Opinion | Jaitley’s legacy1 min read . Updated: 25 Aug 2019, 10:13 PM IST
No matter how he settles into national memory, his most crucial role was as a reformer of the economy
Arun Jaitley (1952-2019), who died on Saturday after a prolonged illness, shall be missed for many reasons. No matter how he settles into national memory, his most crucial role was as a reformer of the economy. For this, we must credit his grasp of big arguments across a wide spectrum of India.
With good fiscal sense as his mantra, the Narendra Modi government’s first finance minister set the goods and services tax rolling. For all its glitches and complexity, it has indeed got going—to India’s benefit, as it will surely be. He also championed the Insolvency and Bankruptcy Code, which has reformed our credit culture to an extent. The Code may have faltered since, but seems effective enough to deter crony capitalism. In his boldest move, he helped pivot India’s monetary policy towards snuffing out inflation.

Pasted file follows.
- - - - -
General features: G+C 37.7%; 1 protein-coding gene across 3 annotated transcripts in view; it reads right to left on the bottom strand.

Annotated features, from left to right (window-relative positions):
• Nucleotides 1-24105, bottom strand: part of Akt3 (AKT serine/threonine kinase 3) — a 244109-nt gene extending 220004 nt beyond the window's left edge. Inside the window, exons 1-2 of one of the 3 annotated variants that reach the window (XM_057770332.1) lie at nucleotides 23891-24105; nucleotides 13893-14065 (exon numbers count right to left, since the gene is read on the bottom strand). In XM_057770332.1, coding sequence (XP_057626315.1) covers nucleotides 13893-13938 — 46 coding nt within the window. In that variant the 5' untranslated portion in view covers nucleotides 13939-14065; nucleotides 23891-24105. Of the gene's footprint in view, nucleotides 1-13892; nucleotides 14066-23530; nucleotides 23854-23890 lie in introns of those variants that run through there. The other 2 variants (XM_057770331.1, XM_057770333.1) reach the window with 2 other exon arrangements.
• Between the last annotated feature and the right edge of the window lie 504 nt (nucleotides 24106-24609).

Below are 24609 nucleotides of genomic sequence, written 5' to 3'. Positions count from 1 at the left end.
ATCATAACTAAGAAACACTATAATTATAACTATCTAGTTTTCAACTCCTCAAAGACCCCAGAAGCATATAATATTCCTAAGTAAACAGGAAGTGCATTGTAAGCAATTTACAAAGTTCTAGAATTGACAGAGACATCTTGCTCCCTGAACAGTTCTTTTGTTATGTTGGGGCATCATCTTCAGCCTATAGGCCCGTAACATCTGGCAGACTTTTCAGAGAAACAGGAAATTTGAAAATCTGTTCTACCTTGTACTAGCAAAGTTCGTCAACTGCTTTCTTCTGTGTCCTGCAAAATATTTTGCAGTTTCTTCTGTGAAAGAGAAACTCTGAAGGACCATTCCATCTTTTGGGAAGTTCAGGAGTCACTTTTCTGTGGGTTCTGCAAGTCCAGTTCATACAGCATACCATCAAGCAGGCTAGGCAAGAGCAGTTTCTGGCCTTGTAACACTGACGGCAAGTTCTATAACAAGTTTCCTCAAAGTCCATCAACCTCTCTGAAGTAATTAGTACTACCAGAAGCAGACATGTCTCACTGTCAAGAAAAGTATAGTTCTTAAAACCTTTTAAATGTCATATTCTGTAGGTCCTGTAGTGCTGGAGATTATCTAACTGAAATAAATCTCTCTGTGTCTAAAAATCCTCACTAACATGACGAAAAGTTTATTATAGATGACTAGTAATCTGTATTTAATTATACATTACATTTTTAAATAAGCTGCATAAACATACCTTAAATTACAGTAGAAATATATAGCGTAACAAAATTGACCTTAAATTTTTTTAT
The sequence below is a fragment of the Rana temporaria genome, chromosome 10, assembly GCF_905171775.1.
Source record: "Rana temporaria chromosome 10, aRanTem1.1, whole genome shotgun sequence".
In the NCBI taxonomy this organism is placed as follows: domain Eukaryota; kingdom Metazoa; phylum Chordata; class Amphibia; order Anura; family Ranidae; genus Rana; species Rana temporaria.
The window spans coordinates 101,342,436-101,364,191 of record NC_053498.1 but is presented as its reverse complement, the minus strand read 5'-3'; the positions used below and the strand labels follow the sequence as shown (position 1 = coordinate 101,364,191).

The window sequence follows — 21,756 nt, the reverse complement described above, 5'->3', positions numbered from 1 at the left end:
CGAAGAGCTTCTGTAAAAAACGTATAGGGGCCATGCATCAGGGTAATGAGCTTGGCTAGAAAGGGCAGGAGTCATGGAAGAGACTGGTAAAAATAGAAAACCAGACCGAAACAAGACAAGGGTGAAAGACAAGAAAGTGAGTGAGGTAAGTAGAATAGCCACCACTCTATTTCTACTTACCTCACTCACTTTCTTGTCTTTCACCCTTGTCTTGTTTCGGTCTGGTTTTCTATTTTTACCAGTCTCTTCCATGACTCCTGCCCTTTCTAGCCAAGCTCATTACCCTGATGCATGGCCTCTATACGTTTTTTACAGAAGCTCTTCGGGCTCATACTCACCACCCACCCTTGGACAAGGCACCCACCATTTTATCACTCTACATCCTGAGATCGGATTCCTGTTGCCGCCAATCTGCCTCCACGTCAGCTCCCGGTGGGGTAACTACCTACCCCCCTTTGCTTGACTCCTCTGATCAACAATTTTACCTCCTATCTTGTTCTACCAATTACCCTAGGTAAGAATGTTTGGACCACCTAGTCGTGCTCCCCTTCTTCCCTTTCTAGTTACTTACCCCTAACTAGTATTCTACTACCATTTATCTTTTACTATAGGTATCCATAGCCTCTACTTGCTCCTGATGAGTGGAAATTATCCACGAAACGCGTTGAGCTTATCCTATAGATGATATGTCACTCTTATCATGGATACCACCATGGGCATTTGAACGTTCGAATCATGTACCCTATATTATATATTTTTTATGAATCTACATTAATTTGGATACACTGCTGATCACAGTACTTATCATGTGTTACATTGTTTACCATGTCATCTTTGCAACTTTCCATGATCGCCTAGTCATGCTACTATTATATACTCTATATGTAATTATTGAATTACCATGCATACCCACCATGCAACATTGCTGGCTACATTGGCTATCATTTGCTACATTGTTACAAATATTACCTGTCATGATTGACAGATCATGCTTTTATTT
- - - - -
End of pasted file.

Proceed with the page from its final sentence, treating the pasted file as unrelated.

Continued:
He raised the central bank’s level of autonomy to better enable it to achieve that aim; the leeway may have narrowed a bit, but inflation is no threat today. What kept his mind whirring, arguably, was the close ear he lent to what the other side was arguing—if only to enrich his own stance. His reformist legacy should stand India in good stead.